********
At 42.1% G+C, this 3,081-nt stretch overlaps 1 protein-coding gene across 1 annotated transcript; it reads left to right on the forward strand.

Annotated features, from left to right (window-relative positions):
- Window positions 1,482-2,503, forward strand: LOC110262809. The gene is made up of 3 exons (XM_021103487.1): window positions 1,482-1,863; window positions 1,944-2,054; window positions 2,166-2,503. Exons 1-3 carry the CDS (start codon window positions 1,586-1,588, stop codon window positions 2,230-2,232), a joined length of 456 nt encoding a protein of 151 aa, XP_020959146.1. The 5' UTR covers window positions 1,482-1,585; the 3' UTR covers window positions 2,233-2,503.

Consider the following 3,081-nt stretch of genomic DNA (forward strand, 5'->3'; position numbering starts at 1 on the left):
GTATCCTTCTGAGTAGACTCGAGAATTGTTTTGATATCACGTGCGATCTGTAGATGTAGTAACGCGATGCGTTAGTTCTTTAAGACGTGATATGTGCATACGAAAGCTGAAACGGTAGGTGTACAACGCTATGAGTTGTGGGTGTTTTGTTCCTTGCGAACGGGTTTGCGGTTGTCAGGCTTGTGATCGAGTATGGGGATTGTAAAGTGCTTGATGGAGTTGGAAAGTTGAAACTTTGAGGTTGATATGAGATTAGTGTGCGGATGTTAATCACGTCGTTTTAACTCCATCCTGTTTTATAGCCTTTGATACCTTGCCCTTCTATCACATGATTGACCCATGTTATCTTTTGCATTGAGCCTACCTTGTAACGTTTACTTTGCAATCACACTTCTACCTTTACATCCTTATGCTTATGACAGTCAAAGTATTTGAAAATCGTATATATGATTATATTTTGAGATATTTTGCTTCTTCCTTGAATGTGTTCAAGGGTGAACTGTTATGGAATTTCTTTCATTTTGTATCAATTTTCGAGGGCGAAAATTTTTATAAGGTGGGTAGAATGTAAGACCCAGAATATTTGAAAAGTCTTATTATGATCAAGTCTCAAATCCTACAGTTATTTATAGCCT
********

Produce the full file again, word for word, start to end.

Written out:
At 42.1% G+C, this 3,081-nt stretch overlaps 1 protein-coding gene across 1 annotated transcript; it reads left to right on the forward strand.

Annotated features, from left to right (window-relative positions):
- Window positions 1,482-2,503, forward strand: LOC110262809. The gene is made up of 3 exons (XM_021103487.1): window positions 1,482-1,863; window positions 1,944-2,054; window positions 2,166-2,503. Exons 1-3 carry the CDS (start codon window positions 1,586-1,588, stop codon window positions 2,230-2,232), a joined length of 456 nt encoding a protein of 151 aa, XP_020959146.1. The 5' UTR covers window positions 1,482-1,585; the 3' UTR covers window positions 2,233-2,503.

Consider the following 3,081-nt stretch of genomic DNA (forward strand, 5'->3'; position numbering starts at 1 on the left):
GTATCCTTCTGAGTAGACTCGAGAATTGTTTTGATATCACGTGCGATCTGTAGATGTAGTAACGCGATGCGTTAGTTCTTTAAGACGTGATATGTGCATACGAAAGCTGAAACGGTAGGTGTACAACGCTATGAGTTGTGGGTGTTTTGTTCCTTGCGAACGGGTTTGCGGTTGTCAGGCTTGTGATCGAGTATGGGGATTGTAAAGTGCTTGATGGAGTTGGAAAGTTGAAACTTTGAGGTTGATATGAGATTAGTGTGCGGATGTTAATCACGTCGTTTTAACTCCATCCTGTTTTATAGCCTTTGATACCTTGCCCTTCTATCACATGATTGACCCATGTTATCTTTTGCATTGAGCCTACCTTGTAACGTTTACTTTGCAATCACACTTCTACCTTTACATCCTTATGCTTATGACAGTCAAAGTATTTGAAAATCGTATATATGATTATATTTTGAGATATTTTGCTTCTTCCTTGAATGTGTTCAAGGGTGAACTGTTATGGAATTTCTTTCATTTTGTATCAATTTTCGAGGGCGAAAATTTTTATAAGGTGGGTAGAATGTAAGACCCAGAATATTTGAAAAGTCTTATTATGATCAAGTCTCAAATCCTACAGTTATTTATAGCCT